It marks an important milestone for SpaceX in its quest for re-usability.
Traditionally, rockets are expendable – their various segments are discarded and destroyed during an ascent.
The California outfit, in contrast, aims to recover Falcon first-stages and fly them multiple times to try to reduce the cost of its operations.
And to emphasize this point, Thursday’s booster was also brought back under control to land on a barge stationed out in the Atlantic.
Incredibly proud of the SpaceX team for achieving this milestone in space! Next goal is reflight within 24 hours.— Elon Musk (@elonmusk) March 30, 2017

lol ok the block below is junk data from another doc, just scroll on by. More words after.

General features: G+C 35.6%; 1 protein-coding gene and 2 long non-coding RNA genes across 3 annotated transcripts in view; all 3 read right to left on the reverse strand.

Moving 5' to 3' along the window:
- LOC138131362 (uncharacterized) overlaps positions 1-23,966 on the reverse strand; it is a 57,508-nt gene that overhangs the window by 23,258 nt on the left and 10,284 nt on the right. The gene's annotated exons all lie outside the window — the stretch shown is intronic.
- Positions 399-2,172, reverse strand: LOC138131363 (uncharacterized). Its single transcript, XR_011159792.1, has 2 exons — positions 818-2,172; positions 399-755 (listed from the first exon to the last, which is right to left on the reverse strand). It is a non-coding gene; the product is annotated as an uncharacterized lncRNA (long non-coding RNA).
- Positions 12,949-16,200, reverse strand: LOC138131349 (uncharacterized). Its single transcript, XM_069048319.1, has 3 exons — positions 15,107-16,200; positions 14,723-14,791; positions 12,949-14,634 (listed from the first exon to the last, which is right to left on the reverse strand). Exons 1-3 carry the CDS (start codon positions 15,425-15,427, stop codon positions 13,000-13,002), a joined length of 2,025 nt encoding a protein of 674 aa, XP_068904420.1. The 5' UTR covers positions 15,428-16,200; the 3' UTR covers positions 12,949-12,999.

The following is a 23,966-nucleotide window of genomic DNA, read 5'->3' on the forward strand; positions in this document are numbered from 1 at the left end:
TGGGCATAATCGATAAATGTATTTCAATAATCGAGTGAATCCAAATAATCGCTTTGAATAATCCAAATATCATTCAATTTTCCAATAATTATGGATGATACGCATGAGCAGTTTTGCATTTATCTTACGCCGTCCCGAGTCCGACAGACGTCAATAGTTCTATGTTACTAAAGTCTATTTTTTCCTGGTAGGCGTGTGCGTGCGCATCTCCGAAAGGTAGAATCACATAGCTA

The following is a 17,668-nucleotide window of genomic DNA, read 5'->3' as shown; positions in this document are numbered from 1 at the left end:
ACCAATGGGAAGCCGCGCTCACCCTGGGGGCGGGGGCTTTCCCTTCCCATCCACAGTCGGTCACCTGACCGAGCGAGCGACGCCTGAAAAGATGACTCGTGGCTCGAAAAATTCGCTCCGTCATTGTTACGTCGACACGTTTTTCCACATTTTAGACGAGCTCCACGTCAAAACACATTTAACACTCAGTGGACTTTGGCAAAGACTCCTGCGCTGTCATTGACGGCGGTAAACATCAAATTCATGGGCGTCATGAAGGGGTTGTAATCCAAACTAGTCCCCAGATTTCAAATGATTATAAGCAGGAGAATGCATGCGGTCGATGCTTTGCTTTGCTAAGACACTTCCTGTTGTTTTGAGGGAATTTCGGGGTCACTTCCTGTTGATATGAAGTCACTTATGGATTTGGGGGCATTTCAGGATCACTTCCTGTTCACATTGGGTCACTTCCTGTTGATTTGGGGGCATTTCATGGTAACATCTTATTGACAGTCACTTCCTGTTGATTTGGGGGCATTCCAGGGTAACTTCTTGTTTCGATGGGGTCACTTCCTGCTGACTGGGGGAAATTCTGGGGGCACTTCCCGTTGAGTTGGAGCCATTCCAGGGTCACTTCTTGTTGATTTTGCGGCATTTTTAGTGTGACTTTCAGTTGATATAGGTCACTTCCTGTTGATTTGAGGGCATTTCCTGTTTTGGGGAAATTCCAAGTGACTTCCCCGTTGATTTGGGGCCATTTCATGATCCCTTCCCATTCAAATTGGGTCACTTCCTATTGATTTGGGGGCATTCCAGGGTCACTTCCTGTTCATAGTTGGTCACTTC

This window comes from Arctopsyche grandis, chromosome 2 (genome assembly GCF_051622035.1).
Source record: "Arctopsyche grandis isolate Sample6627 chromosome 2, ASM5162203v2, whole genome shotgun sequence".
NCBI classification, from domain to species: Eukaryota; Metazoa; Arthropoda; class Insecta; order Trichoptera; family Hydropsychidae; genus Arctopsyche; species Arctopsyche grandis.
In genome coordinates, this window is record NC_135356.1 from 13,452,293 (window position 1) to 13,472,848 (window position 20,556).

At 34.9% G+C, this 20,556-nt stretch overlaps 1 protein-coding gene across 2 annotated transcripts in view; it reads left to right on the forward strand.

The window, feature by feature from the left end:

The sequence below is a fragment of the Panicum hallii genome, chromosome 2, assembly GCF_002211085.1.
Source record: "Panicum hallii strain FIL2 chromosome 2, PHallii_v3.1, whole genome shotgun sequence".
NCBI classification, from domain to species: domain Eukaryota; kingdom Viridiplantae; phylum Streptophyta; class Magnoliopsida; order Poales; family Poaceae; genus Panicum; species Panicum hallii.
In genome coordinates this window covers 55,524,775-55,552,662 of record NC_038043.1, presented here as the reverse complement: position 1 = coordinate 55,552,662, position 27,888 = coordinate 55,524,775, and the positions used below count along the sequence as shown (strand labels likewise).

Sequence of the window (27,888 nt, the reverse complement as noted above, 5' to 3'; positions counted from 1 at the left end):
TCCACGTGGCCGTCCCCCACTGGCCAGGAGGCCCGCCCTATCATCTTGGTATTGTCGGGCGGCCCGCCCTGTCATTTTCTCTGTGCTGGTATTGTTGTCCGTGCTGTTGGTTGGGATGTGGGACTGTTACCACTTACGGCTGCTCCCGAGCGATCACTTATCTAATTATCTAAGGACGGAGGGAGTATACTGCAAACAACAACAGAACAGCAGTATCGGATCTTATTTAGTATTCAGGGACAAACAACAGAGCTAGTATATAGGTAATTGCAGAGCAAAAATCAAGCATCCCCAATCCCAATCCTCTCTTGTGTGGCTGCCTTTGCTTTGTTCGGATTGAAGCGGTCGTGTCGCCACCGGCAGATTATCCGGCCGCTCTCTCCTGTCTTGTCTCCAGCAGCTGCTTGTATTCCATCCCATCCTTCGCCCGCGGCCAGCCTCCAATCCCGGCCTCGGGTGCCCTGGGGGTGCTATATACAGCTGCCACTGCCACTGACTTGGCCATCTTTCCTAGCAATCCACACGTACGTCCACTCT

Falcon 9 first stage has landed on Of Course I Still Love You — world’s first reflight of an orbital class rocket.— SpaceX (@SpaceX) March 30, 2017
Spacex is already a low cost space launch leader. Reusing rocket stages could massively lower the cost of space access.
SpaceX predicts that using recycled first stages could eventually reduce the cost of a launch by about 30 percent, from $60 million to $40 million, but for now it plans to offer only a 10-percent discount to customers who buy launches with reused stages.